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Coronavirus: self-isolating at university

Coronavirus seems to be all anyone's talking about right now, but you won't be alone in wondering what you actually need to do to self-isolate. Worry not as this guide explains all.

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With so much info about COVID-19 (a type of coronavirus) to take in at the moment, it can be hard to know what steps to be following to try to prevent catching and passing on the illness.

Here, we'll explain how you can reduce your chances of getting COVID-19, when you need to self-isolate and how to approach self-isolation when living in shared accommodation.

The information in this guide is accurate as of 14th July 2021. Keep an eye on this page for the latest advice as we will keep it updated.

What is coronavirus?

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Coronaviruses are a family of viruses that can cause illness in animals or humans – COVID-19 is a recently-discovered coronavirus, but the previous ones have, on the whole, appeared more like colds.

COVID-19, which means Coronavirus Disease 2019, was declared as a pandemic by the World Health Organisation (WHO) on Wednesday 11th March 2020. This was because the spread of the disease around the world exceeded expectations for a new virus, for which people don't have immunity.

It's believed that it usually takes up to 14 days for symptoms to start after you catch the virus (this is known as the 'incubation period').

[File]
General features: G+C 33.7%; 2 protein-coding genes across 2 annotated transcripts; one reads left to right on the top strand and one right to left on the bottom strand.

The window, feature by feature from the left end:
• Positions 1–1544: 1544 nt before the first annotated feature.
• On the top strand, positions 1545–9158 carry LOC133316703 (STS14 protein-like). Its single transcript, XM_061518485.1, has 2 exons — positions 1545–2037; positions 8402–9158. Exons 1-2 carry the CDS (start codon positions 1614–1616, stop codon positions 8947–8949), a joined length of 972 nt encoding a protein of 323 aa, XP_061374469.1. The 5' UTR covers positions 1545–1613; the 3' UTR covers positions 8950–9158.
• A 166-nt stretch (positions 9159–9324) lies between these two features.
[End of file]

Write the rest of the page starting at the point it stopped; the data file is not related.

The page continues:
If you're finding the news about coronavirus a bit overwhelming, be sure to make time for self-care and look after your mental health. 💜

Common symptoms of coronavirus

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According to the NHS, these are the main symptoms of COVID-19 to look out for:

  • A high temperature
  • A new, continuous cough
  • A loss/change to your sense of taste and smell.

If you experience any of these symptoms, you will need to get a coronavirus test and start self-isolating. We explain the process in more detail below.

A minority of people with coronavirus become seriously ill and develop difficulty breathing. If you do experience serious symptoms, visit NHS 111 online, call NHS 111 or, if it's an emergency, call 999.

However, COVID-19 symptoms usually begin gradually and stay mild. And remember that some people with the virus are asymptomatic and don't experience any symptoms at all.

Whether you have symptoms or not, it's important to still be careful, follow social distancing measures and regularly wash your hands.

If you haven't already, check out our guide to getting cheap healthcare.

Test and Trace systems in the UK

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The Test and Trace systems in each part of the UK aim to quickly test potential cases of COVID-19, identify who has recently been in close contact with people who test positive for coronavirus and encourage any potential cases to self-isolate.

'Close contact' refers to:

  • Being face-to-face with someone who is less than one metre away (even if you were wearing a face mask)